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C# 5.0 Pocket Reference by Ben Albahari, Joseph Albahari

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Type Basics

A type defines the blueprint for a value. In our example, we used two literals of type int with values 12 and 30. We also declared a variable of type int whose name was x.

A variable denotes a storage location that can contain different values over time. In contrast, a constant always represents the same value (more on this later).

All values in C# are an instance of a specific type. The meaning of a value, and the set of possible values a variable can have, is determined by its type.

Predefined Type Examples

Predefined types (also called built-in types) are types that are specially supported by the compiler. The int type is a predefined type for representing the set of integers that fit into 32 bits of memory, from –231 to 231–1. We can perform functions such as arithmetic with instances of the int type as follows:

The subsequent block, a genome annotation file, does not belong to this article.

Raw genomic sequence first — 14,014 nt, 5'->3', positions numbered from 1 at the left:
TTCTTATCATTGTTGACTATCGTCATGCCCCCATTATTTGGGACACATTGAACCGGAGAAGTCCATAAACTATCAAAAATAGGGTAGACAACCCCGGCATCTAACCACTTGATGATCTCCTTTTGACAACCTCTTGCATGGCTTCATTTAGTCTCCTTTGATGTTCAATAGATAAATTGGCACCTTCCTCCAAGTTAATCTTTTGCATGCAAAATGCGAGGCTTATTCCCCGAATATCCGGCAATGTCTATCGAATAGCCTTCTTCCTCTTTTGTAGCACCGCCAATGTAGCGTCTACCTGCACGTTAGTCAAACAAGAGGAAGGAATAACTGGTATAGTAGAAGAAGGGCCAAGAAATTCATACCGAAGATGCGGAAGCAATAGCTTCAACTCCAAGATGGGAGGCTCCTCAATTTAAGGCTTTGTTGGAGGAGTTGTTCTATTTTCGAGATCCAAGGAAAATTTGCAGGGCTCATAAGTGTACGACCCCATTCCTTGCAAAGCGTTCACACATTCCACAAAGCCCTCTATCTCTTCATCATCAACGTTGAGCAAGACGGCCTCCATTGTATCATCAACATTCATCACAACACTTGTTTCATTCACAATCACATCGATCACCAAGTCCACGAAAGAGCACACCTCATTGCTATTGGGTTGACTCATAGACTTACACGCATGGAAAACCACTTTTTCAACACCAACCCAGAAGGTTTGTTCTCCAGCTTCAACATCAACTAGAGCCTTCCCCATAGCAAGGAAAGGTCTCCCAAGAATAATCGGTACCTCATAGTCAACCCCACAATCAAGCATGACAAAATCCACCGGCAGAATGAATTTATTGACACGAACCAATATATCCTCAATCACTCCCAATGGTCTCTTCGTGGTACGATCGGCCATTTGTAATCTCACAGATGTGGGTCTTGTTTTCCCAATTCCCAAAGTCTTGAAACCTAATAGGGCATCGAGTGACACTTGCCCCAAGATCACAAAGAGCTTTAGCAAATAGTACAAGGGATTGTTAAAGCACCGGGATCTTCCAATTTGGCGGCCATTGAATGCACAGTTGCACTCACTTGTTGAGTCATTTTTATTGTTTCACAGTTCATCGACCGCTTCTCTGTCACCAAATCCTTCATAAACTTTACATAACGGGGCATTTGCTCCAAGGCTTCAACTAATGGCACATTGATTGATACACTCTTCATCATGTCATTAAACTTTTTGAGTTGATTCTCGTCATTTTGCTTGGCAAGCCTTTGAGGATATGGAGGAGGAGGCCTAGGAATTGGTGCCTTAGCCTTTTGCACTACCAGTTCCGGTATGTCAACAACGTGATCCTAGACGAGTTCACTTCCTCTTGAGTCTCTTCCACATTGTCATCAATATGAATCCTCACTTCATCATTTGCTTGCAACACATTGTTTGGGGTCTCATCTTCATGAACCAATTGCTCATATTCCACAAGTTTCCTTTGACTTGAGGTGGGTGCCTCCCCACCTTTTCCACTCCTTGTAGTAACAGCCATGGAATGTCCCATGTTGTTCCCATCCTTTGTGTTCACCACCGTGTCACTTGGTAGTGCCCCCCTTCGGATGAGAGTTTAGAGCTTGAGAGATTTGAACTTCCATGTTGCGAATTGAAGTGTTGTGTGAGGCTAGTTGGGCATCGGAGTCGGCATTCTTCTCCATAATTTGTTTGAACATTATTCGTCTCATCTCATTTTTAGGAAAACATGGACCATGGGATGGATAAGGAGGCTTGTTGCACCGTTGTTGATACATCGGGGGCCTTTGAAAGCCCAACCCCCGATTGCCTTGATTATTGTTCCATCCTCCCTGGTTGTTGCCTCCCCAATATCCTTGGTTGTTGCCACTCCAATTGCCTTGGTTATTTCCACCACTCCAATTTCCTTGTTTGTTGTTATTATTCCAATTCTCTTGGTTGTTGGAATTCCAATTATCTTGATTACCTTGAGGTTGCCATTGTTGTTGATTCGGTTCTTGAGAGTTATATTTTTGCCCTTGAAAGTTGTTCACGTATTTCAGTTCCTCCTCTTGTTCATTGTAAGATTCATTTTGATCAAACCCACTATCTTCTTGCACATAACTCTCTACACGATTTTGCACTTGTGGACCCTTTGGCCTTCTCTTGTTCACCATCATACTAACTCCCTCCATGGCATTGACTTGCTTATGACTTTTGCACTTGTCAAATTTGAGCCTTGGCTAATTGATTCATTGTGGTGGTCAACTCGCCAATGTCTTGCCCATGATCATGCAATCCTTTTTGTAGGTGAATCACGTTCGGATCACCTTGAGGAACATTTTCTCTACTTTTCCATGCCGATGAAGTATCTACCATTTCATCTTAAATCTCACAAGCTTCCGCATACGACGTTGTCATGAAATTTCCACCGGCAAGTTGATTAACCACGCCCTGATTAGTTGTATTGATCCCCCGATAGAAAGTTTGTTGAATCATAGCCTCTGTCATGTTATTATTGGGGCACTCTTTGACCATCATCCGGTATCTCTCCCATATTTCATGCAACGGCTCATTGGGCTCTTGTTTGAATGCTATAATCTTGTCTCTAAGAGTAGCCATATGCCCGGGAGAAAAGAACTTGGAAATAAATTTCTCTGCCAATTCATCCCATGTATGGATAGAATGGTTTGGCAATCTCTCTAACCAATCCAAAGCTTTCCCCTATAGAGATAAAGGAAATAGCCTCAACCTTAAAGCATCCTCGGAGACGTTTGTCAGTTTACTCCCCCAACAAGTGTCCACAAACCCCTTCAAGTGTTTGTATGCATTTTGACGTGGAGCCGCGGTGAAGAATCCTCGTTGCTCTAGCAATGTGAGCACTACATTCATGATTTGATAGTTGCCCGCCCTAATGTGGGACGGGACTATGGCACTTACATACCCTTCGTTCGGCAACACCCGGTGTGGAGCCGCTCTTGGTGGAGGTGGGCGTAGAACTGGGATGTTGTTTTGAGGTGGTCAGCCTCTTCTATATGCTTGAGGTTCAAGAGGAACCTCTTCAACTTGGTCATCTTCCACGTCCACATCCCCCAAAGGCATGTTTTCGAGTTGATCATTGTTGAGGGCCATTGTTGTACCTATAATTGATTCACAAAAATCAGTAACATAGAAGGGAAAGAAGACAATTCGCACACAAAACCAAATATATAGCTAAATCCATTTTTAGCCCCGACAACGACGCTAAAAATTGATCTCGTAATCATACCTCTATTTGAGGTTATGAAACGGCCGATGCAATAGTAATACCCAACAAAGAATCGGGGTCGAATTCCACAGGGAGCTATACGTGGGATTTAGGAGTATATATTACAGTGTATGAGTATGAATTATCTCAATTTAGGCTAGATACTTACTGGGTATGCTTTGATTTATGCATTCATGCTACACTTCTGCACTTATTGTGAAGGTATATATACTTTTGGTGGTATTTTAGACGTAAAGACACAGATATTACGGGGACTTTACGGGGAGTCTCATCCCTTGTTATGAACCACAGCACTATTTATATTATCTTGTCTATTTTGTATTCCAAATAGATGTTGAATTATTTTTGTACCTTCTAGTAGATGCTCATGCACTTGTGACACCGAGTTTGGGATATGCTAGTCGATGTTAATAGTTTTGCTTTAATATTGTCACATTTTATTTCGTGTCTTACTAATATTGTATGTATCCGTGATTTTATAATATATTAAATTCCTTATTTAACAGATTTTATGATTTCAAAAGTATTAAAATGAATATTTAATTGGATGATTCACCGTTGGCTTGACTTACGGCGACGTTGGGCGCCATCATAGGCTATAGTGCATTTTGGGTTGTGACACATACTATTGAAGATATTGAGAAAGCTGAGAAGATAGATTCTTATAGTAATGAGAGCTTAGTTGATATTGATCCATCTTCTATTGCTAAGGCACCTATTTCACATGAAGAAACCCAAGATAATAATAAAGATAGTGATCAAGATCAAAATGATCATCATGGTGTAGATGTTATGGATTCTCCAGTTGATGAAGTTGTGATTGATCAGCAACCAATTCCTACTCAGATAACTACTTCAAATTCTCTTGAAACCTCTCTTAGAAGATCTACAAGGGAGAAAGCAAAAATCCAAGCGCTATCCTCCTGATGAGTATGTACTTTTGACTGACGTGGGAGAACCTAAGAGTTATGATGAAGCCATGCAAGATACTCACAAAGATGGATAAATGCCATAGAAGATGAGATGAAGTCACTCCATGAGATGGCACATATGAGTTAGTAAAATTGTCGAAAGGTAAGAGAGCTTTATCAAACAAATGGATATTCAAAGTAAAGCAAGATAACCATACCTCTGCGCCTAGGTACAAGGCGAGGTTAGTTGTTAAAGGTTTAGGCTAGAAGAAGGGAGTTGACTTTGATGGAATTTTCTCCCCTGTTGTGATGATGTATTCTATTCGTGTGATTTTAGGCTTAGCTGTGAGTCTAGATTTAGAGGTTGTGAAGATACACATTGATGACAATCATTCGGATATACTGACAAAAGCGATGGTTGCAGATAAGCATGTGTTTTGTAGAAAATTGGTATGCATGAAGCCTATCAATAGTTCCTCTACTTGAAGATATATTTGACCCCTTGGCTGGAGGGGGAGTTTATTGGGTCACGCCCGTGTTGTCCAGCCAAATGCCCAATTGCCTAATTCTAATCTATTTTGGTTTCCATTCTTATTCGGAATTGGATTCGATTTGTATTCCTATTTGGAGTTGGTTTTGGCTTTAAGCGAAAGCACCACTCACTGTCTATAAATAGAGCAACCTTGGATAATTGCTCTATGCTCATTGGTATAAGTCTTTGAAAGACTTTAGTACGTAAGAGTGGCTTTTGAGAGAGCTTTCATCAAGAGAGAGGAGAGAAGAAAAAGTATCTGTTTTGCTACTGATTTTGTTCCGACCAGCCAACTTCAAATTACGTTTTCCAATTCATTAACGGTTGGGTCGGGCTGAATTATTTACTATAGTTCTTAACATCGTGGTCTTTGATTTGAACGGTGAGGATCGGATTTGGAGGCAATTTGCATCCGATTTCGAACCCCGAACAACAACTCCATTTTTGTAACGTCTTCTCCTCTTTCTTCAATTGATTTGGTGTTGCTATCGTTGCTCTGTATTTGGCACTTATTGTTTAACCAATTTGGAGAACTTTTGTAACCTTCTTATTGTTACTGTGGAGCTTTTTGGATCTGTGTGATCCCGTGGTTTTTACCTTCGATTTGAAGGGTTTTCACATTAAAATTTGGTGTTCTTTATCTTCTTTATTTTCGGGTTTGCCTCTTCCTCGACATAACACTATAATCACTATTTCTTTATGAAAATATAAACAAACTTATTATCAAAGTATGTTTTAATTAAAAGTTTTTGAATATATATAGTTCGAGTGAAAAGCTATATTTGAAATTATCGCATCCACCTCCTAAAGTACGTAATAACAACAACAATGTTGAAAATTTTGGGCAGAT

int x = 12 * 30;

Another predefined C# type is string. The string type represents a sequence of characters, such as “.NET” or “http://oreilly.com”. We can work with strings by calling functions on them as follows:

string message = "Hello world";
string upperMessage = message.ToUpper();
Console.WriteLine (upperMessage);      // HELLO WORLD

int x = 2012;
message = message + x.ToString();
Console.WriteLine (message);         // Hello world2012

The predefined bool type has exactly two possible values: true and false. The bool type is commonly used to conditionally branch execution flow with an if statement. For example:

bool simpleVar = false; if (simpleVar) Console.WriteLine ("This ...

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